Perhaps the most important validation in addition to the authority of the Catholic Church's proclamation of the 46- book-canon rather than the 39-book-canon is that the Septuagint was the text quoted more than 300 times by the writers of the New Testament (as opposed the to Hebrew version of the same texts.) Bishop Mark A. Pivarunas, CMRI points out, "The Apostles and New Testament writers quoted principally the Septuagint. In fact, of the three hundred and fifty Old Testament quotations found in the New Testament, about three hundred are taken directly from the Septuagint." Proof is commonly demonstrated in word usage. For example, Hebrews 1:6, quotes Deuteronomy 32:43. The New Testament quotation does match the English versions of the Bible translated from the Old Testament texts written in Hebrew, but it does match the English versions of the Bible translated from the Septuagint written in Greek.

We can assume that if the Septuagint was quoted by the writers of the New Testament, it stands to reason that Jesus accepted the 46 books derived from the Septuagint as the inspired word of God. Why? Because it was not until 70 years after the crucifixion that the Jewish Council of Jamnia convened to remove the additional books. If Jesus accepted all 46 books, why shouldn't we?

The Church, Mass, and the Bible

The Catholic Church is often accused of not encouraging the faithful to read the Holy Bible throughout the centuries and even sometimes chained the Bible to the Church pulpit so people could not take it home and read it. Why is this?

After the fall of the civilized world known as the Roman Empire during the late 300's to early 400's, illiteracy rose to an all time high. How could the faith be propagated from generation to generation without literacy? The answer is that the Catholic Church then taught (rather than leave people in ignorance or misery) by word of mouth, pictures, liturgy, artwork and traditions. As for the Bible being chained to the Church, until the advent of the printing press some 1000 years later by Gutenberg, all books were written by hand--a very expensive proposition. The Bible was often stolen and sold. Thus, to avoid theft and allow all who could read the opportunity to do so, the Bible was secured in churches.

The fact is, the Catholic Church has always encouraged reading of the Holy Scripture and its proper interpretation. Some people today are afraid that studying the Bible using modern methods, technology, and thinking will change the meaning and message. To dispel this myth before becoming Pope BenedictXVI Cardinal Joseph Ratzinger,was head of the Vatican Congregation of the Doctrine of the Faith, said, "The study of the Bible is, as it were, the soul of theology, as the Second Vatican Council says, borrowing a phrase from Pope Leo XIII (Dei Verbum, 24). This study is never finished; each age must in its own way newly seek to understand the sacred books."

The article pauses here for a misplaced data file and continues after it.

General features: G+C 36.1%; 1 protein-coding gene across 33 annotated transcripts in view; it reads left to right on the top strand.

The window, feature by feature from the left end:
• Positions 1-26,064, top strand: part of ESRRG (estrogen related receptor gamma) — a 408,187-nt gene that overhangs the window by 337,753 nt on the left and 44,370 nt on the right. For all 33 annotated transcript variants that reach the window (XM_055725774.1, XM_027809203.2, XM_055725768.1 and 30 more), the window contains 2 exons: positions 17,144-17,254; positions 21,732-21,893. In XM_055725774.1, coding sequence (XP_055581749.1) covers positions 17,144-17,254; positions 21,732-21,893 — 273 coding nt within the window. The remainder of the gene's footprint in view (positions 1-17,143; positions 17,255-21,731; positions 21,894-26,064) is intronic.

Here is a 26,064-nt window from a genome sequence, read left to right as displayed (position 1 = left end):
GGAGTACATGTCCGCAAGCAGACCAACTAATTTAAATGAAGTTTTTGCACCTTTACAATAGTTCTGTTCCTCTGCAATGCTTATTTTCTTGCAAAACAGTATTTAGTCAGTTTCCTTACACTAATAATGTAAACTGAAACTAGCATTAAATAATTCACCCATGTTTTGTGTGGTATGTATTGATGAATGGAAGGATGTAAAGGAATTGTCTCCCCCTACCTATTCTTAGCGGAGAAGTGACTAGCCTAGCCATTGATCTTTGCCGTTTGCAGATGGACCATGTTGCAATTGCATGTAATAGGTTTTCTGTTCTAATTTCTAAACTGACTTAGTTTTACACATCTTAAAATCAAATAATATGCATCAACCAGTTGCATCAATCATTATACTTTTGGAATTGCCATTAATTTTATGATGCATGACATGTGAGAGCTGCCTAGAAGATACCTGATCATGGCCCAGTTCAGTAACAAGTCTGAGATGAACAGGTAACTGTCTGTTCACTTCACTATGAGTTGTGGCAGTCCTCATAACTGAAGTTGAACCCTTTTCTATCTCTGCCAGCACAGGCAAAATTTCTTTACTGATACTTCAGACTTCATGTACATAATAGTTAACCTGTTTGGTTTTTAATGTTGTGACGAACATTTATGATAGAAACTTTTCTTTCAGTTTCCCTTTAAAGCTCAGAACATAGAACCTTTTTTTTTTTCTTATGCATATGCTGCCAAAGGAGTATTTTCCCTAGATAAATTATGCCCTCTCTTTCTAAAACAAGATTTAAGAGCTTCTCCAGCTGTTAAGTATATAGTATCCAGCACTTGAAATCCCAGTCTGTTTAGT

Today, Catholics and all Christians must avoid two extremist pitfalls: fundamentalism (rigidly interpreting the Bible without, past precedent and without a magisterium (Consensus teaching office guided by the Holy Spirit) which brings extra-biblical principles to assist. Thus, some Mormons and others have polygamy (as practiced by Jacob, King David, Solomon, etc.) some Muslims kill adulterers (Leviticus 20:10), because these are in the Bible.

The other extreme, liberalism, which may see the Bible stories as metaphors, subjective reports not having objective events as basis. During the period when secular reasoning without the element of religion, commonly known as the Enlightenment, liberal understanding of the biblical text rendered the mysterious as natural. For example, did Jesus miraculously create the abundance of food from the small quantity of fishes and loaves or was it simply that the people learned to share? We may have even heard this erroneous rationalization preached at a Sunday sermon; however this type of liberal interpretation caters to the thought that rational people will not believe in mysterious or miraculous. Are we unwilling to take Jesus at his word? Or do we rationalize His message to mean something less challenging? Saint Anthony, pray for us that we might find our belief in the mysteries of our life, death, and hopefully resurrection as shown by example in the person of Jesus. Help us to rediscover the life of our Savior!